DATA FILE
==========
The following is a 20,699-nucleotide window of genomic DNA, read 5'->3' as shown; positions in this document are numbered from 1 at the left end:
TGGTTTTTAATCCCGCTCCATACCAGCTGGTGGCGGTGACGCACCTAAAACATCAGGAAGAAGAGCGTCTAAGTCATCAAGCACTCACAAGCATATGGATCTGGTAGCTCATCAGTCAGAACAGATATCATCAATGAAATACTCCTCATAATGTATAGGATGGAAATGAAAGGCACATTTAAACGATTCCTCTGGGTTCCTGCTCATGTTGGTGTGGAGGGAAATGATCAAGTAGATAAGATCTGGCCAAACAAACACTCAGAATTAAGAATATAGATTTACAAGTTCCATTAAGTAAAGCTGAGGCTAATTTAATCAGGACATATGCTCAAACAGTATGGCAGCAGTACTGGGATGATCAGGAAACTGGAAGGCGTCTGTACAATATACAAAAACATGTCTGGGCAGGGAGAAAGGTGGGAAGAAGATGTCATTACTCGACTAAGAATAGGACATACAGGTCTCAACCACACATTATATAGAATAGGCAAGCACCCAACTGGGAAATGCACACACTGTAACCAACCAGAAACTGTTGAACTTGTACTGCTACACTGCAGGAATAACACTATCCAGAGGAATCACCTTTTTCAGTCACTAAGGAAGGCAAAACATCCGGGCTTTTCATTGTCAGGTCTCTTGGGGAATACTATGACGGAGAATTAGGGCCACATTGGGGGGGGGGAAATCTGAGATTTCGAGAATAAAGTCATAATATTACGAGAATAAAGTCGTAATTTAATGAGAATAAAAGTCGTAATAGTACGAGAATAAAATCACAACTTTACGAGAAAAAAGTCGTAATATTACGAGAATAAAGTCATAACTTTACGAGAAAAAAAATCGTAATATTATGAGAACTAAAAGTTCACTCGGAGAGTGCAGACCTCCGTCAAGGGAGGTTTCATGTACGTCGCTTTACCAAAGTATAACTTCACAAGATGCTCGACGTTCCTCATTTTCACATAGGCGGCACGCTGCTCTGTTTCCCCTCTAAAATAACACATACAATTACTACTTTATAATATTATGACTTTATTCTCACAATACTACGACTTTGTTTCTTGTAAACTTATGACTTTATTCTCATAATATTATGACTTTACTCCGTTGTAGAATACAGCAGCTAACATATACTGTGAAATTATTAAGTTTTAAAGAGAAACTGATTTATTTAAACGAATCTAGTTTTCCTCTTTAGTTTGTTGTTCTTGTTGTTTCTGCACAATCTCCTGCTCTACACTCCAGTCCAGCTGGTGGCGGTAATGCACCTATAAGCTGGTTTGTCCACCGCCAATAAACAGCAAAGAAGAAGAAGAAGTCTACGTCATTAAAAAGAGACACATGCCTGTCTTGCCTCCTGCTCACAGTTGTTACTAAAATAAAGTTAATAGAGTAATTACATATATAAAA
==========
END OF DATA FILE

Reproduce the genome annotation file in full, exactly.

The following is a 20,699-nucleotide window of genomic DNA, read 5'->3' as shown; positions in this document are numbered from 1 at the left end:
TGGTTTTTAATCCCGCTCCATACCAGCTGGTGGCGGTGACGCACCTAAAACATCAGGAAGAAGAGCGTCTAAGTCATCAAGCACTCACAAGCATATGGATCTGGTAGCTCATCAGTCAGAACAGATATCATCAATGAAATACTCCTCATAATGTATAGGATGGAAATGAAAGGCACATTTAAACGATTCCTCTGGGTTCCTGCTCATGTTGGTGTGGAGGGAAATGATCAAGTAGATAAGATCTGGCCAAACAAACACTCAGAATTAAGAATATAGATTTACAAGTTCCATTAAGTAAAGCTGAGGCTAATTTAATCAGGACATATGCTCAAACAGTATGGCAGCAGTACTGGGATGATCAGGAAACTGGAAGGCGTCTGTACAATATACAAAAACATGTCTGGGCAGGGAGAAAGGTGGGAAGAAGATGTCATTACTCGACTAAGAATAGGACATACAGGTCTCAACCACACATTATATAGAATAGGCAAGCACCCAACTGGGAAATGCACACACTGTAACCAACCAGAAACTGTTGAACTTGTACTGCTACACTGCAGGAATAACACTATCCAGAGGAATCACCTTTTTCAGTCACTAAGGAAGGCAAAACATCCGGGCTTTTCATTGTCAGGTCTCTTGGGGAATACTATGACGGAGAATTAGGGCCACATTGGGGGGGGGGAAATCTGAGATTTCGAGAATAAAGTCATAATATTACGAGAATAAAGTCGTAATTTAATGAGAATAAAAGTCGTAATAGTACGAGAATAAAATCACAACTTTACGAGAAAAAAGTCGTAATATTACGAGAATAAAGTCATAACTTTACGAGAAAAAAAATCGTAATATTATGAGAACTAAAAGTTCACTCGGAGAGTGCAGACCTCCGTCAAGGGAGGTTTCATGTACGTCGCTTTACCAAAGTATAACTTCACAAGATGCTCGACGTTCCTCATTTTCACATAGGCGGCACGCTGCTCTGTTTCCCCTCTAAAATAACACATACAATTACTACTTTATAATATTATGACTTTATTCTCACAATACTACGACTTTGTTTCTTGTAAACTTATGACTTTATTCTCATAATATTATGACTTTACTCCGTTGTAGAATACAGCAGCTAACATATACTGTGAAATTATTAAGTTTTAAAGAGAAACTGATTTATTTAAACGAATCTAGTTTTCCTCTTTAGTTTGTTGTTCTTGTTGTTTCTGCACAATCTCCTGCTCTACACTCCAGTCCAGCTGGTGGCGGTAATGCACCTATAAGCTGGTTTGTCCACCGCCAATAAACAGCAAAGAAGAAGAAGAAGTCTACGTCATTAAAAAGAGACACATGCCTGTCTTGCCTCCTGCTCACAGTTGTTACTAAAATAAAGTTAATAGAGTAATTACATATATAAAA